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SBD/December 17, 2012/Leagues and Governing BodiesPrint All
More than 700 members of the NHLPA began voting yesterday "on whether to give the union’s executive board the authority to file a disclaimer of interest, a move that would effectively dissolve the union and allow individual players to file antitrust suits against the NHL," according to Jeff Klein of the N.Y. TIMES. The electronic vote "runs until Thursday, with a two-thirds majority needed to grant the 30-member board the authority to dissolve the union." The league responded to Friday’s announcement of the vote "by filing suit in federal court in New York to confirm the legality of the lockout called by Commissioner Gary Bettman on Sept. 16." It also "filed a charge with the National Labor Relations Board, alleging that the union’s vote 'constitutes bad-faith bargaining.'" In last season’s NBA lockout, a "similar series of events preceded a settlement." However, the NHL’s response to the "preliminary move by the players union is more aggressive than the NBA’s response was to the dissolution of its players union." The league’s suit cites NHLPA Exec Dir Donald Fehr and several players "who have made public statements about decertifying the union as evidence of unfair bargaining" (N.Y. TIMES, 12/17). In Ottawa, Bruce Garrioch noted the league "included plenty of evidence to try and establish that the union had always intended to decertify or file a disclaimer of interest" (OTTAWASUN.com, 12/14). The case was assigned to U.S. District Judge Paul Engelmayer, who "joined the bench in July 2011" (AP, 12/16).
BY COMPARISON: QMI AGENCY's Chris Stevenson noted the "threat of antitrust lawsuits, in part, spurred both the NFL and NBA to strike deals with their respective player associations." Senators D and player rep Chris Phillips yesterday said, "This is our way of being proactive. We feel like we have exhausted all of our options and left us with nothing but this choice, is the way we see it" (QMI AGENCY, 12/16). The GLOBE & MAIL's James Mirtle wrote, "Get ready for the NHL lockout to hit a new level or ugliness and incomprehensibility." The U.S. court system is "about to get involved in hockey's labor dispute, a development that could either bring a swift halt to the fight or drag it out for months." Whether the maneuver "is effective is up for debate." Players in the NFL and NBA went that route last year during their lockouts, and "advocates on their side still believe the move helped them get a better deal." Attorney Jeffrey Kessler, who represented the NFLPA and NBPA in those disputes, said that in "both cases the players received more concessions after dissolving the union than they otherwise would have." Kessler: "In the NFL, the players concluded there was no benefit to being a union. The owners were so dug in. As a result (of disclaiming interest) they eventually settled litigation which led to them getting 55 per cent of NFL revenue last year without losing one game." He added, "In basketball, the players were completely stymied by impossible negotiating tactics. So the players decided to end the union and two weeks later they reached a settlement which preserved basically their entire free agency structure with no change. Are those good results or bad results compared to what NHL players are facing today?” (GLOBE & MAIL, 12/15).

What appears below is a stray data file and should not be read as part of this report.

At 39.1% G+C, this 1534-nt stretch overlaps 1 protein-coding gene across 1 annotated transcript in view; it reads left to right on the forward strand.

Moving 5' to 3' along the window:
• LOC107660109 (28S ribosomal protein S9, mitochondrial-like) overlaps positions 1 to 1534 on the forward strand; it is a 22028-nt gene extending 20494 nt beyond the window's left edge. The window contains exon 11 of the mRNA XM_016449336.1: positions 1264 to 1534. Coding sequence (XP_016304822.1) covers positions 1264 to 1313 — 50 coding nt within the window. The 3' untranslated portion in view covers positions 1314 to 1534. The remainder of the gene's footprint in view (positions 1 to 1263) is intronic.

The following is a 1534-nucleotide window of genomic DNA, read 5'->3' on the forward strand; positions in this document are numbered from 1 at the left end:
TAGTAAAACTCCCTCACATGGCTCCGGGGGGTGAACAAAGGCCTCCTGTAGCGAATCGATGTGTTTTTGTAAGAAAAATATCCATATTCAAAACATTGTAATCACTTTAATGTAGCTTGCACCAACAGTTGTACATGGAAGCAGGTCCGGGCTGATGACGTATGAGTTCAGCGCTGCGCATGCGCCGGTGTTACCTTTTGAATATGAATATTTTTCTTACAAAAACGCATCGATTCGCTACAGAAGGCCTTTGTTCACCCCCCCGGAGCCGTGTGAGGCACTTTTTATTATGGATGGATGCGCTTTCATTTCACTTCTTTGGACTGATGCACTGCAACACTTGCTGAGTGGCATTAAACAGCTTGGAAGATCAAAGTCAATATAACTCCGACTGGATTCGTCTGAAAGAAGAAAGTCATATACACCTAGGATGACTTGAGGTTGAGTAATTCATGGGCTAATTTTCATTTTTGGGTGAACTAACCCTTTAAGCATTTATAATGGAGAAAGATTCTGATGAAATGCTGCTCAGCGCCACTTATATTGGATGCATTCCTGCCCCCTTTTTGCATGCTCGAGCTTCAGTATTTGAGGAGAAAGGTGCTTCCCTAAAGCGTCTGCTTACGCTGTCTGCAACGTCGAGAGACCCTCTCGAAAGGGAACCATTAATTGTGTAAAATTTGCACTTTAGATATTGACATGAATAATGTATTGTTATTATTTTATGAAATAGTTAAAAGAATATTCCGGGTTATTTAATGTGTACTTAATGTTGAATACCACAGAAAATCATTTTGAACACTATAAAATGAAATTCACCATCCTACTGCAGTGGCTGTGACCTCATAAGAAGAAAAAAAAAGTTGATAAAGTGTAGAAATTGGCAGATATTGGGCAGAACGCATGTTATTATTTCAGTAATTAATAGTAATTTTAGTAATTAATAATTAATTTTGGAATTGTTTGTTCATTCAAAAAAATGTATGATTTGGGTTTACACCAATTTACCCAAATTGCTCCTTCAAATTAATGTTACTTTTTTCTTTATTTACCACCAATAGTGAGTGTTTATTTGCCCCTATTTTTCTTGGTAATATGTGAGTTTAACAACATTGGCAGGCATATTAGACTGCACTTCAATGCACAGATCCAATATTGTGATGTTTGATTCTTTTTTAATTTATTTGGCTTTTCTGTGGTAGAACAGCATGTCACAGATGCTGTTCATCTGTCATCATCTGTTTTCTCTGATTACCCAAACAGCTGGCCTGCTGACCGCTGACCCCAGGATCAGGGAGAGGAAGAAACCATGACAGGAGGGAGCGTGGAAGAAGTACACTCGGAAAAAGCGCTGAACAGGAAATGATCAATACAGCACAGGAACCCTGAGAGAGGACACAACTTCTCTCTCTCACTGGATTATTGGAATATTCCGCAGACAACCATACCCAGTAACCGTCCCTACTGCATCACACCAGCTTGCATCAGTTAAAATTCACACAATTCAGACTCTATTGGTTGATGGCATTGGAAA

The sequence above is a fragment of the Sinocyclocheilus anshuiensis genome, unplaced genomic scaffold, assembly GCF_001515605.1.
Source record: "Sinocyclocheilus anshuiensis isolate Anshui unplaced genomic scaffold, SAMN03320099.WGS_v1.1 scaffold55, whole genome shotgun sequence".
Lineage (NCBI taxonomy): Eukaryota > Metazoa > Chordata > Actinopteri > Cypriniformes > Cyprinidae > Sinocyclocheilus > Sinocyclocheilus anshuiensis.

CONTRACTS COULD BE VOIDED: The OTTAWA SUN's Garrioch in a separate piece noted if the union is "successful in winning its disclaimer of interest and then going the route of dissolution, then the NHL wants all contracts signed by the players deemed null and void." A source said that the NHL "might want to be careful about having success on this front." The source said, "So, the NHL is asking the courts to declare every NHL player an unrestricted free agent. I wonder how Pittsburgh would feel with (Sidney) Crosby, (Evgeni) Malkin and (Marc-Andre) Fleury on the free agent market to sign with the highest bidder? What about Tampa with (Steve) Stamkos? Or Minnesota with (Zach) Parise and (Ryan) Suter? A word of caution to the NHL, be very careful what you wish for" (OTTAWASUN.com, 12/15). ESPN.com's Craig Custance wrote, "So, basically, everybody becomes a free agent in that scenario. Sure, it might lead to two or three years of court fights, but the idea is a wild one to consider." This is the "start of the nuclear option" (ESPN.com, 12/15).